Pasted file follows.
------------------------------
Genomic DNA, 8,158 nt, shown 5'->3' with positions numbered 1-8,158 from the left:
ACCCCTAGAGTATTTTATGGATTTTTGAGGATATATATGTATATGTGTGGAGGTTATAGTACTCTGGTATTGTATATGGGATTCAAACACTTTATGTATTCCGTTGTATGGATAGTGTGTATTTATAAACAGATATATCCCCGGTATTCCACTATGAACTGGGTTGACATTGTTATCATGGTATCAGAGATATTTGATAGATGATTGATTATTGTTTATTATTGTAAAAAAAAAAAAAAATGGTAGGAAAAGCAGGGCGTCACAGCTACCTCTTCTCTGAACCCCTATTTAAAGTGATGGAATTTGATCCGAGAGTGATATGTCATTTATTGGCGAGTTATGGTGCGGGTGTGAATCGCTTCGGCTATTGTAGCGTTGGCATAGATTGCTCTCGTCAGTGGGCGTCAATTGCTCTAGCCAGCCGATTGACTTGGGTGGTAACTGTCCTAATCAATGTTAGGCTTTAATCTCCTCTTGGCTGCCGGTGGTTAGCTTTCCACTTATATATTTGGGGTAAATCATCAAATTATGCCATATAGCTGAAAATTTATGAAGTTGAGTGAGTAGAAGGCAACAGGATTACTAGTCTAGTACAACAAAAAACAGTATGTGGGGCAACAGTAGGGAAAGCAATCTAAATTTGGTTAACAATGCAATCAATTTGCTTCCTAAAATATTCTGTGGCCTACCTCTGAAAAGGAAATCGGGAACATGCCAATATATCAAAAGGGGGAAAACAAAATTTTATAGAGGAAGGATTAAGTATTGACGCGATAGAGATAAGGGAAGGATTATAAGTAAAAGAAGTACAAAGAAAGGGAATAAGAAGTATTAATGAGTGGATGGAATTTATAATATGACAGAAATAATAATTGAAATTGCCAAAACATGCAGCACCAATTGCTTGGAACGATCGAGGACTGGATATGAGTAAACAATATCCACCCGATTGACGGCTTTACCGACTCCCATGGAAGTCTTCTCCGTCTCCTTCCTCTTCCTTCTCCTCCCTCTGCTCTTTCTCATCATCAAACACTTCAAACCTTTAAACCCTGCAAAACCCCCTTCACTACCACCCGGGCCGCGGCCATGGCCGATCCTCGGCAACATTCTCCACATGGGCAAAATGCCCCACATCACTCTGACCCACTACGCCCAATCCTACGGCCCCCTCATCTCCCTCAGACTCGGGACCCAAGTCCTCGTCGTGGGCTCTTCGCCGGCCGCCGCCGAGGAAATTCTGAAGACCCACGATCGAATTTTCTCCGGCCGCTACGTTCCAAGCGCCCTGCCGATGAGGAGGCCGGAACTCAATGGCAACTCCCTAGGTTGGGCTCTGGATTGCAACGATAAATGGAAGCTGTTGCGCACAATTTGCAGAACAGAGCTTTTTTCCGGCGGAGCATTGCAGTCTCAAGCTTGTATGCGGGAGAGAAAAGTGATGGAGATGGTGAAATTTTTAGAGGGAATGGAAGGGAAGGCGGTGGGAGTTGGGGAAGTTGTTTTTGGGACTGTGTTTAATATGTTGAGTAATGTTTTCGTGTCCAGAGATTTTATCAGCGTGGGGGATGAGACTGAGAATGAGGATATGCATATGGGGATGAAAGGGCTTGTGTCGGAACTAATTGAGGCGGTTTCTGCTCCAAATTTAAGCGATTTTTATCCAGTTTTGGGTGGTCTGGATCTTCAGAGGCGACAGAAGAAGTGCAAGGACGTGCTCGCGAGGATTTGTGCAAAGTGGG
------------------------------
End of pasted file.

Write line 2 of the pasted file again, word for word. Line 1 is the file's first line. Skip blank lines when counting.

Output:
ACCCCTAGAGTATTTTATGGATTTTTGAGGATATATATGTATATGTGTGGAGGTTATAGTACTCTGGTATTGTATATGGGATTCAAACACTTTATGTATTCCGTTGTATGGATAGTGTGTATTTATAAACAGATATATCCCCGGTATTCCACTATGAACTGGGTTGACATTGTTATCATGGTATCAGAGATATTTGATAGATGATTGATTATTGTTTATTATTGTAAAAAAAAAAAAAAATGGTAGGAAAAGCAGGGCGTCACAGCTACCTCTTCTCTGAACCCCTATTTAAAGTGATGGAATTTGATCCGAGAGTGATATGTCATTTATTGGCGAGTTATGGTGCGGGTGTGAATCGCTTCGGCTATTGTAGCGTTGGCATAGATTGCTCTCGTCAGTGGGCGTCAATTGCTCTAGCCAGCCGATTGACTTGGGTGGTAACTGTCCTAATCAATGTTAGGCTTTAATCTCCTCTTGGCTGCCGGTGGTTAGCTTTCCACTTATATATTTGGGGTAAATCATCAAATTATGCCATATAGCTGAAAATTTATGAAGTTGAGTGAGTAGAAGGCAACAGGATTACTAGTCTAGTACAACAAAAAACAGTATGTGGGGCAACAGTAGGGAAAGCAATCTAAATTTGGTTAACAATGCAATCAATTTGCTTCCTAAAATATTCTGTGGCCTACCTCTGAAAAGGAAATCGGGAACATGCCAATATATCAAAAGGGGGAAAACAAAATTTTATAGAGGAAGGATTAAGTATTGACGCGATAGAGATAAGGGAAGGATTATAAGTAAAAGAAGTACAAAGAAAGGGAATAAGAAGTATTAATGAGTGGATGGAATTTATAATATGACAGAAATAATAATTGAAATTGCCAAAACATGCAGCACCAATTGCTTGGAACGATCGAGGACTGGATATGAGTAAACAATATCCACCCGATTGACGGCTTTACCGACTCCCATGGAAGTCTTCTCCGTCTCCTTCCTCTTCCTTCTCCTCCCTCTGCTCTTTCTCATCATCAAACACTTCAAACCTTTAAACCCTGCAAAACCCCCTTCACTACCACCCGGGCCGCGGCCATGGCCGATCCTCGGCAACATTCTCCACATGGGCAAAATGCCCCACATCACTCTGACCCACTACGCCCAATCCTACGGCCCCCTCATCTCCCTCAGACTCGGGACCCAAGTCCTCGTCGTGGGCTCTTCGCCGGCCGCCGCCGAGGAAATTCTGAAGACCCACGATCGAATTTTCTCCGGCCGCTACGTTCCAAGCGCCCTGCCGATGAGGAGGCCGGAACTCAATGGCAACTCCCTAGGTTGGGCTCTGGATTGCAACGATAAATGGAAGCTGTTGCGCACAATTTGCAGAACAGAGCTTTTTTCCGGCGGAGCATTGCAGTCTCAAGCTTGTATGCGGGAGAGAAAAGTGATGGAGATGGTGAAATTTTTAGAGGGAATGGAAGGGAAGGCGGTGGGAGTTGGGGAAGTTGTTTTTGGGACTGTGTTTAATATGTTGAGTAATGTTTTCGTGTCCAGAGATTTTATCAGCGTGGGGGATGAGACTGAGAATGAGGATATGCATATGGGGATGAAAGGGCTTGTGTCGGAACTAATTGAGGCGGTTTCTGCTCCAAATTTAAGCGATTTTTATCCAGTTTTGGGTGGTCTGGATCTTCAGAGGCGACAGAAGAAGTGCAAGGACGTGCTCGCGAGGATTTGTGCAAAGTGGG